It all began as a matter of finances and tax break downs but has evolved into a deeper problem beyond monetary distribution. Whether the Memphis City Schools (MCS) should be consolidating with the Shelby County School ( SCS) is headline news not only making history in Memphis but also nationally. In the article, ‘Memphis to Vote on Transferring School System to County’ in The New York Times, Campbell Robertson quotes Mike Carpenter, a Republican county commissioner saying , “It’s the city-county split that has to do with race and class.” This quote illustrates the overarching problems involved with the potential consolidation of the school systems. The school system debate is more than simply about whether SCS can become a “special school system” or if the tax distribution will be more efficient with this consolidation- the debate involves the history behind this SCS and MCS division.
I am a product of SCS schooling. In my senior year of high school , there were some slight changes in the organization of the district lines and new students were entering my high school that school year; many of these students happened to be African American. My high school administrators noticed some negative changes in the student body as a whole. The entrance of the new students was said to be the cause of this change. The students who were integrated were from the MCS system; thus, the concern as to whether SCS educational standards will be negatively affected by letting MCS students in is a pivotal issue that is seen in the current consolidation debate. I do not think that the integration of the new students the reason why my high school changed in the manner it did during my senior year; furthermore, I am for the consolidation to take place between SCS and MCS.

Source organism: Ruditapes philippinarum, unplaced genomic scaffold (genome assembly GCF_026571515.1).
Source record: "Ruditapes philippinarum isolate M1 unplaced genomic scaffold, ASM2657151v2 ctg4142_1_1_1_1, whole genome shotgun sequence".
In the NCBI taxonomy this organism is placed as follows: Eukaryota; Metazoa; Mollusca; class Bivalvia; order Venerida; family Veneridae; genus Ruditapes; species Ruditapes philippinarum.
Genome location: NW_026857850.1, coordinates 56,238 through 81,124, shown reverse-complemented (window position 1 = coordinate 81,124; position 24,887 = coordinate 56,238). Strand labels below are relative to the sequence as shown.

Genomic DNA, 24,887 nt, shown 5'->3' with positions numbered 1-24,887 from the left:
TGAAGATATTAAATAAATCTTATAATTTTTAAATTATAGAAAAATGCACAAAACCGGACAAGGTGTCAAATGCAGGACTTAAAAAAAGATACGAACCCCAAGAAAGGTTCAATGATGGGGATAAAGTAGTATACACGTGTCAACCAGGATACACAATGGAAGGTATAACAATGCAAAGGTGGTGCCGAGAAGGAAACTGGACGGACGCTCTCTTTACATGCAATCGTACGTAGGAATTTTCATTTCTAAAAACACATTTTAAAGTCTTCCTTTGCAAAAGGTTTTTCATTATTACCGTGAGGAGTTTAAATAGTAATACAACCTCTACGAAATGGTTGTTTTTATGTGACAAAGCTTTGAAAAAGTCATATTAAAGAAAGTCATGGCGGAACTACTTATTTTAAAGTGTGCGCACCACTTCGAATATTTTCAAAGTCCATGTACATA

Here is my concern though, we are debating over a decision that will affect the students’ right to education. However, because most of the students are legally minors they do not get to vote in a decision that will affect their own education directly, negatively or positively. Diversifying SCS schools might be a good thing in the long run but in the short run it will be quite an adjustment that causes me to wonder how the current students in both SCS and MCS feel about the matter.
If you were still a high school student in your own hometown, what would your stance be on such a debate taking place in your city? I want to know how you think the students can be better incorporated into the decision that affects their own right to education? Additionally, do you think that the school systems could work around the borders of "race and class" if the consolidation were to occur; if so, how?
See the link below for the full article: